So that’s where I started.  I chopped and peeled the squash, apples and radishes.  Then boiled the chunks in a large sauce pan.  Once soft I pureed them all in a blender.

Once the fruit and vegetables were a nice creamy consistency, I tossed them back in the empty sauce pan along with 16 ounces of vegetable stock and let simmer.

I seasoned with salt and pepper.  A teaspoon of cinnamon, half teaspoon of ginger, quarter teaspoon of cloves and quarter teaspoon of thyme.

About 20 minutes later, we had this healthy soup for lunch!

apple butternut squash soup recipe

Alongside the soup, I came up with a fantastic new smoothie that was a little bit more like dessert!  It consisted of a banana, spoonful of peanut butter, spoonful of raw honey, 2 spoonfuls of vanilla Greek yogurt, kale and about half a cup of coffee.

java green smoothie and apple butternut squash soup

Yum!  It was a mid-day energy boost.  And surprisingly, the flavor complemented the Apple Butternut Squash Soup so well.  We’ll call this one the Java Green Smoothie.

summer peachza

I’ve never been much of a cook.  At all.
Until recently. I’ve suddenly tapped into this whole healthy eating thing, knowing where my food comes from, etc. and it’s made me incredibly interested in cooking. I’ve spent the better part of my adult life with a strong preference to eating out or at least having someone else cook for me.  I simply thought cooking was dull and that I was just too busy for the task.

Until recently when I had my aha moment.  Get creative in the kitchen.  Why not?  Do what I want.  Not follow a recipe per say but make it up as I go.  Creativity is something I’m into so if I can pull it off in the kitchen, I’m in.  I’m still focusing on simple recipes yet they’re totally interesting and tasty in my opinion.  I’m not onto, say, making dough from scratch or anything like that.  But I’m trying to keep it as healthy as possible.

But don’t worry, I’m not ready to jump ship from vintage and furniture into food blogging here.  However, when I reviewed the pics I took last week, I realized there were many more food photos than any of vintage treasures and furniture.  So without further adieu, I share with you my nearly famous Summer Peachza recipe.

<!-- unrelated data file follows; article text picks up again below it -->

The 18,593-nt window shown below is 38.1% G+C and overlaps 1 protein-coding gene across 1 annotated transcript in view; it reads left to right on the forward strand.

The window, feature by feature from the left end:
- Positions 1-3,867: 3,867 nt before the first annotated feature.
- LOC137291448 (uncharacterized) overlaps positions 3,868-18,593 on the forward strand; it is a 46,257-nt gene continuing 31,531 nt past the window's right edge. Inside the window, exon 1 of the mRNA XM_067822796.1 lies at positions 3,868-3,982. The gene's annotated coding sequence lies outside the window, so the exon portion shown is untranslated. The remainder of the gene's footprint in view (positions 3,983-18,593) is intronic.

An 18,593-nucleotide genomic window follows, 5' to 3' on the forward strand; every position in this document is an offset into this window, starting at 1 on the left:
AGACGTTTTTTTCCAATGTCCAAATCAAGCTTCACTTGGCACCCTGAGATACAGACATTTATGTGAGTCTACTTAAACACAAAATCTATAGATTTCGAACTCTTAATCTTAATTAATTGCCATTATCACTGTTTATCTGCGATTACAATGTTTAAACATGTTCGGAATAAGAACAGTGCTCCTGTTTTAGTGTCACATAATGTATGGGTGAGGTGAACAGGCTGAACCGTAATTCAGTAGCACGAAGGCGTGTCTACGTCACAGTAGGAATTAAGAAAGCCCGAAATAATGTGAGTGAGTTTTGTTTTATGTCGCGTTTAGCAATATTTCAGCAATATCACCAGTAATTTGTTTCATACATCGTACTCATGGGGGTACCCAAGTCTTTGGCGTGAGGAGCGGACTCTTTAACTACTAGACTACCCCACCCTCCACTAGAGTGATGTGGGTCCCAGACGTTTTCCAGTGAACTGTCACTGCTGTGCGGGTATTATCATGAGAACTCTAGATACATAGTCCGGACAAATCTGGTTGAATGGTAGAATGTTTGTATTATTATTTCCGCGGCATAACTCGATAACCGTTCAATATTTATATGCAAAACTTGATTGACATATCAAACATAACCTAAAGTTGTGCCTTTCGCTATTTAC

delicious seasonal peach fruit pizza - peachza recipe

Yes, it’s a Peachza!

slice of peachza pie - delicious seasonal fruit pizza recipe

This is so easy to make and my favorite dish of the moment.  Peaches are abundant this time of year.  I seriously can’t get enough of their juicy flavor.  We’ve had peach smoothies, peach sangria, warm peaches and ice cream and now Peachza.

To get started, take two peaches and cut them into thin slices.

delicious seasonal fruit pizza recipe - sliced peaches

On a cookie sheet or pizza stone, roll out your secret ingredient…are you ready for it?

Crescent rolls.  Pop open a can of crescent rolls and arrange them in your best circle.  Don’t worry if the edges aren’t perfectly touching as they’ll bake together.

delicious seasonal fruit pizza- peachza recipe

Now arrange your peach slices on the pie sprinkling with blue cheese and rosemary as you go.  I also opted to drizzle some honey on top – can’t get enough of that.  Fold the edges up a little to create a crust.  You’re ready to bake your Peachza pie.

peachza recipe: delicious seasonal fruit peaches pizza

Follow the instructions on the crescent roll package.

Boom.  You have 8 servings of Peachza in about 20 minutes.

peachza recipe: delicious seasonal fruit pizza

Enjoy!  This is a perfect for a late summer soiree appetizer or lunch.

peachza recipe - delicious seasonal fruit pizza

Now if anyone has an alternative to crescent rolls, I am all ears!  I haven’t been able to find a pre-made whole grain crescent roll at the very least.  Maybe I will have to venture into dough making after all…